Adult Strabismus – Yes Virginia, There Really Is Help!

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Strabismus, known as ‘wandering eyes’ or ‘crossed eyes’, is a condition where the eyes are not properly aligned. Adults who have this condition are usually told that it is too late to correct it. Common symptoms include double-vision, loss of depth perception; a pulling sensation around the eyes; difficulty reading; and seeing overlapping or blurred images, leading to confusion. It is almost impossible for those who have strabismus to make eye-to-eye contact because of the horrible twisting sensation in the eyes. This in turn has a devastating impact on social interactions, whether professional or personal.

Until recently, insurance carriers would not cover surgery for strabismus, as they viewed it as merely cosmetic. Fortunately, things are changing, with more insurance carriers regarding the surgery as reconstructive.

Fortunately, again, our options for treating strabismus are expanding. For one thing, eye-care professionals are now saying that you’re never too old for corrective surgery. This surgery involves either shortening the muscles on the outside of the eye, if the eye is turned inwards; or shortening the inner muscles of the eye if it points outwardly. Typically, the operation is performed on an out-patient basis and the patient resumes his normal routine within just a few weeks.

There are two eye-exercise programs that are of interest to me, One incorporates the Bates Method which uses different techniques to improve various aspects of vision, including regaining the ability to adjust between near and far viewing. The other exercise program, Vision Therapy, appears to be a more comprehensive and sophisticated program than the exercise program I had years ago. Patients in this program receive neurological training or rehabilitation and the focus is not just on the eyes, but on the brain and body as well. What caught my attention, in particular, was Vision Therapy’s emphasis on getting the patient to receive information more effectively and quickly, and to react appropriately.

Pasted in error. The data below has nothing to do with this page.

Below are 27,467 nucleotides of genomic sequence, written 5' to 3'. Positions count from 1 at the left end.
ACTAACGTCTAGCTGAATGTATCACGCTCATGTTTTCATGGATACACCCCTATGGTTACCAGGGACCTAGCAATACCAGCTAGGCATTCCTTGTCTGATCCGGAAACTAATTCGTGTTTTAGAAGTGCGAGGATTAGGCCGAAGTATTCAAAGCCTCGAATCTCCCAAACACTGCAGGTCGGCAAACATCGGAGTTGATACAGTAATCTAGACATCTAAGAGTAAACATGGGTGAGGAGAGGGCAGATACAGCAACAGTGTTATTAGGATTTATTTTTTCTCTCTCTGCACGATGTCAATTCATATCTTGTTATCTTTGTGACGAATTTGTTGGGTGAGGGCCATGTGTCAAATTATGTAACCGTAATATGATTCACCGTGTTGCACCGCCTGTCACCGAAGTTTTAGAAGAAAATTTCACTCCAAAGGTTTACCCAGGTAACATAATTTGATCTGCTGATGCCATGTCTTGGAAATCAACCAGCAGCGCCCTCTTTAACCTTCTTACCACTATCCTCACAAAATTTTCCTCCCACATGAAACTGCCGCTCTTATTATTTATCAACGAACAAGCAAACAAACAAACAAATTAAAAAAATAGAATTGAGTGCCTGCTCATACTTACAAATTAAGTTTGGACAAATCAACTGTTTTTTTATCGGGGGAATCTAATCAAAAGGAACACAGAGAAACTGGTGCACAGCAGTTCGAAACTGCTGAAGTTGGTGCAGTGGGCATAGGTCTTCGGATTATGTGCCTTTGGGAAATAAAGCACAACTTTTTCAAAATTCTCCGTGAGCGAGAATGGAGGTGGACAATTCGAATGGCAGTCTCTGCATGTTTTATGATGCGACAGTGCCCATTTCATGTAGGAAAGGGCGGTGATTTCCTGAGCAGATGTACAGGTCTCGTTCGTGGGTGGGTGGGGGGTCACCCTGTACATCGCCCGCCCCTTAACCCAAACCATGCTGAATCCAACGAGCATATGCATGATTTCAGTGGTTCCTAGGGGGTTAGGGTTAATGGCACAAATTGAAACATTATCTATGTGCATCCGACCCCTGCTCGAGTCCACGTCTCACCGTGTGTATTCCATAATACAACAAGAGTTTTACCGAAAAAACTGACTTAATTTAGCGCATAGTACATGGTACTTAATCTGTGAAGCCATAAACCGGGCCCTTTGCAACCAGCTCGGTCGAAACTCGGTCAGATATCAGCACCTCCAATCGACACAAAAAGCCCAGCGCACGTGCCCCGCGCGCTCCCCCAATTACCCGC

I definitely have noticed a lag, sometimes, between what my eyes see when I am reading, and when my brain decodes it. There are also times when I simply miss seeing what is right in front of me, only to have someone else point it out to me. Very embarrassing and frustrating!

And finally, I could not end this article without mentioning the value of good nutrition and supplementation. I figure, if I’m going to go with an exercise program, I’ll improve my odds for success by supplementing appropriately. Here are some excellent supplements: Lutein and Zeaxanthin which are carotenoids and support the macula; N-Acetyl Cysteine (NAC) which promotes the production of glutathione, a powerful antioxidant for clear eyes; and Astaxanthin which supports your ability to shift your vision between near and far distances.

My personal preference is to approach reversing strabismus holistically. A combination of good nutrition and a good exercise program, as well as a positive attitude may be just the ticket. If not, it’s nice to know that surgery is an option. Wishing you good health!


Source by Nicole Woodrow

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